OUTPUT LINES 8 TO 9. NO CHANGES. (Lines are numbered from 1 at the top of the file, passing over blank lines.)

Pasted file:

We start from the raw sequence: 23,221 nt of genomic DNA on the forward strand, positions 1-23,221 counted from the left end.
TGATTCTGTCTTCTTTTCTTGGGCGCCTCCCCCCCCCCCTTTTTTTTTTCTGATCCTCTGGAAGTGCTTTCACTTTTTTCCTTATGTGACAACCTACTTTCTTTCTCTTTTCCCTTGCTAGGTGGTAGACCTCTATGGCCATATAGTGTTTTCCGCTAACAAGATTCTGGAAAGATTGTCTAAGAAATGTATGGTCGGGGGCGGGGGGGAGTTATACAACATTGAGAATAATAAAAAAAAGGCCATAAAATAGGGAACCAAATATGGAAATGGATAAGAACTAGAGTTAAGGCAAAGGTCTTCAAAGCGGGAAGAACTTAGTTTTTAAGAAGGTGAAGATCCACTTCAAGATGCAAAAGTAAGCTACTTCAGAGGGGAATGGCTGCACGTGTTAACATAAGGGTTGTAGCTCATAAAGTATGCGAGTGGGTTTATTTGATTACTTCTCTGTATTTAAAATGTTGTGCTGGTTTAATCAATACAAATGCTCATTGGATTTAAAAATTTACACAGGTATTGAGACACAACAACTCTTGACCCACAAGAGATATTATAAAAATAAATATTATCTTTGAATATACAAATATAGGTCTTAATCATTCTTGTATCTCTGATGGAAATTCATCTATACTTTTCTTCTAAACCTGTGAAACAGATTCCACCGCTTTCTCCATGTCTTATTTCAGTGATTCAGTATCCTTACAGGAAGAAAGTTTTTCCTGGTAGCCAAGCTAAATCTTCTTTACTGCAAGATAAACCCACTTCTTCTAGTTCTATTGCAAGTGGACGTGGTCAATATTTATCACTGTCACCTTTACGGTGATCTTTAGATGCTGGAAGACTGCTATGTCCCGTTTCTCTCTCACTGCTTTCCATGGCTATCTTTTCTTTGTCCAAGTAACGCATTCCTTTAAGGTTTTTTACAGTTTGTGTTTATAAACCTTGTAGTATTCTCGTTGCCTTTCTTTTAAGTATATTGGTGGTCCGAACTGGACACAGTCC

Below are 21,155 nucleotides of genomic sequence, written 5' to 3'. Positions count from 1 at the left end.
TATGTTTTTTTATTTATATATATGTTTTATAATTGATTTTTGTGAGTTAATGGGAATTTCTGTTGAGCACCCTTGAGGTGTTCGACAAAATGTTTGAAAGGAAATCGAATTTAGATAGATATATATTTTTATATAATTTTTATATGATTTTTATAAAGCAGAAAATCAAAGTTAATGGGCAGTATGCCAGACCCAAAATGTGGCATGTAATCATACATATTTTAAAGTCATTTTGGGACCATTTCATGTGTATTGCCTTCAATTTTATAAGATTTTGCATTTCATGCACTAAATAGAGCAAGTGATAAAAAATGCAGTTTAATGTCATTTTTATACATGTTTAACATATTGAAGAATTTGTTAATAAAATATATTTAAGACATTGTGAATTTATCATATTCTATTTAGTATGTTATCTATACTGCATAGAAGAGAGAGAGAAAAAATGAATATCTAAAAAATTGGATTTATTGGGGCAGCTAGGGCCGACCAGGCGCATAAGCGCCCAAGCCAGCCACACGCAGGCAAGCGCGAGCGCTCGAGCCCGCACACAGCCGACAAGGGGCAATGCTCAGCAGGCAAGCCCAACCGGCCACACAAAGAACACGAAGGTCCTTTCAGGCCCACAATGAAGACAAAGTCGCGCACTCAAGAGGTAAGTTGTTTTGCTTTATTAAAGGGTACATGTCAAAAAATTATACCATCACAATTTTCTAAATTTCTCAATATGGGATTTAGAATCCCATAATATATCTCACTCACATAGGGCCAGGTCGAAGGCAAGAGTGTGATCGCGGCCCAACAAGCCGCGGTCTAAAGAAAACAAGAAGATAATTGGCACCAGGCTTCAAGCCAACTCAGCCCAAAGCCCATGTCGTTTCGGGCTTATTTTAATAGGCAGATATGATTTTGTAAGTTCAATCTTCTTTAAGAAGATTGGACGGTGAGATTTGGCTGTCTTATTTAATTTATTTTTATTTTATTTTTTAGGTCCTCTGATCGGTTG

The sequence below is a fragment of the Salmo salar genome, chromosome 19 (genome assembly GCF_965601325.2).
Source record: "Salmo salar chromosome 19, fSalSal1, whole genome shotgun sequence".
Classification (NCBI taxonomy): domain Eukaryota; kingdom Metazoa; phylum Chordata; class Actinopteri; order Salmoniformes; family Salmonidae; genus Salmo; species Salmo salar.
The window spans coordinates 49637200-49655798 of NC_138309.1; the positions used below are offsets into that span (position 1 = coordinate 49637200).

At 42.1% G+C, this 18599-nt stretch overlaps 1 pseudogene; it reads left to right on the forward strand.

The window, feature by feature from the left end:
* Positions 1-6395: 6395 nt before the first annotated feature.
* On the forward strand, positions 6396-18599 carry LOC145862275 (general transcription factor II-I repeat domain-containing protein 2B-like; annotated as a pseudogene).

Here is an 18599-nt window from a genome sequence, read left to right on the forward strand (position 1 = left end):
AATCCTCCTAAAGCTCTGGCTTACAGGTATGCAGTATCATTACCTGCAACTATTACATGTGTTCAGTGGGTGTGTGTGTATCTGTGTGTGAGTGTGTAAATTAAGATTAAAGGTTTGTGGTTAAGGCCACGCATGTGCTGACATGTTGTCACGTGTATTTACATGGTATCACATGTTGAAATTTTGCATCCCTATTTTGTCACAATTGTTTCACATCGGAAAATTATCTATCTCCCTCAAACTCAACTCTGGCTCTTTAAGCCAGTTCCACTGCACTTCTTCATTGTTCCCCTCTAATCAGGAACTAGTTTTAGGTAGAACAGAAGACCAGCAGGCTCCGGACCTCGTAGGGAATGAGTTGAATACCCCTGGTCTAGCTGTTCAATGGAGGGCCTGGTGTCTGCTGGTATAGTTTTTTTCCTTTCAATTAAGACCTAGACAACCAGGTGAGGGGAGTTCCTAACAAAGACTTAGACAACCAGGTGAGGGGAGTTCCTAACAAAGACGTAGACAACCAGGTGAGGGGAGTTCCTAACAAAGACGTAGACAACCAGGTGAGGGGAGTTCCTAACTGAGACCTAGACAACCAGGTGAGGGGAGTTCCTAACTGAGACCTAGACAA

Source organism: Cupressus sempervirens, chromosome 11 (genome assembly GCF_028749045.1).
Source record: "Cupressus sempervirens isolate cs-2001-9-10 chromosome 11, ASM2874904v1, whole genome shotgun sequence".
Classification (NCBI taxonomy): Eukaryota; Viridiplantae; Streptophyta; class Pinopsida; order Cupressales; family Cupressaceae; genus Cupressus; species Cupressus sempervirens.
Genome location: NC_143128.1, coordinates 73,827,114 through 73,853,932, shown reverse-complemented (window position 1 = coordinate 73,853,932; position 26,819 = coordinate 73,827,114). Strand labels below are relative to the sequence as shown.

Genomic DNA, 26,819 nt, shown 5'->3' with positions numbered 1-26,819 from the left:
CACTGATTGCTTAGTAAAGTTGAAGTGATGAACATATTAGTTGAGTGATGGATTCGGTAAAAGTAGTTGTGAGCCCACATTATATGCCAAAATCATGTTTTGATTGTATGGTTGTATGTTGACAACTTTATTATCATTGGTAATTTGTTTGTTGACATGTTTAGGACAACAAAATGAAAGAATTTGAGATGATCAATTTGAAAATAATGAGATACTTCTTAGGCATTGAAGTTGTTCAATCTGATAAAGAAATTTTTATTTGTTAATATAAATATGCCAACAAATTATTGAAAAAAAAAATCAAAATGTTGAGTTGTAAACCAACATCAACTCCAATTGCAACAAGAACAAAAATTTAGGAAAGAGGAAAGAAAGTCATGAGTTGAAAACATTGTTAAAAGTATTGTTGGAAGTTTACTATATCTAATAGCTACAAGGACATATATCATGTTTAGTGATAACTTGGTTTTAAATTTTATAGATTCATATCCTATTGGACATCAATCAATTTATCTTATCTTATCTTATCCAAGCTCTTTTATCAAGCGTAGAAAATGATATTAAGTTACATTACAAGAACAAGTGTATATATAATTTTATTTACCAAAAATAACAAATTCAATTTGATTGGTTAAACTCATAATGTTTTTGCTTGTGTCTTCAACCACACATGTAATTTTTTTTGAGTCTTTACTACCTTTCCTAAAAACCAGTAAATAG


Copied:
The window spans coordinates 49637200-49655798 of NC_138309.1; the positions used below are offsets into that span (position 1 = coordinate 49637200).

At 42.1% G+C, this 18599-nt stretch overlaps 1 pseudogene; it reads left to right on the forward strand.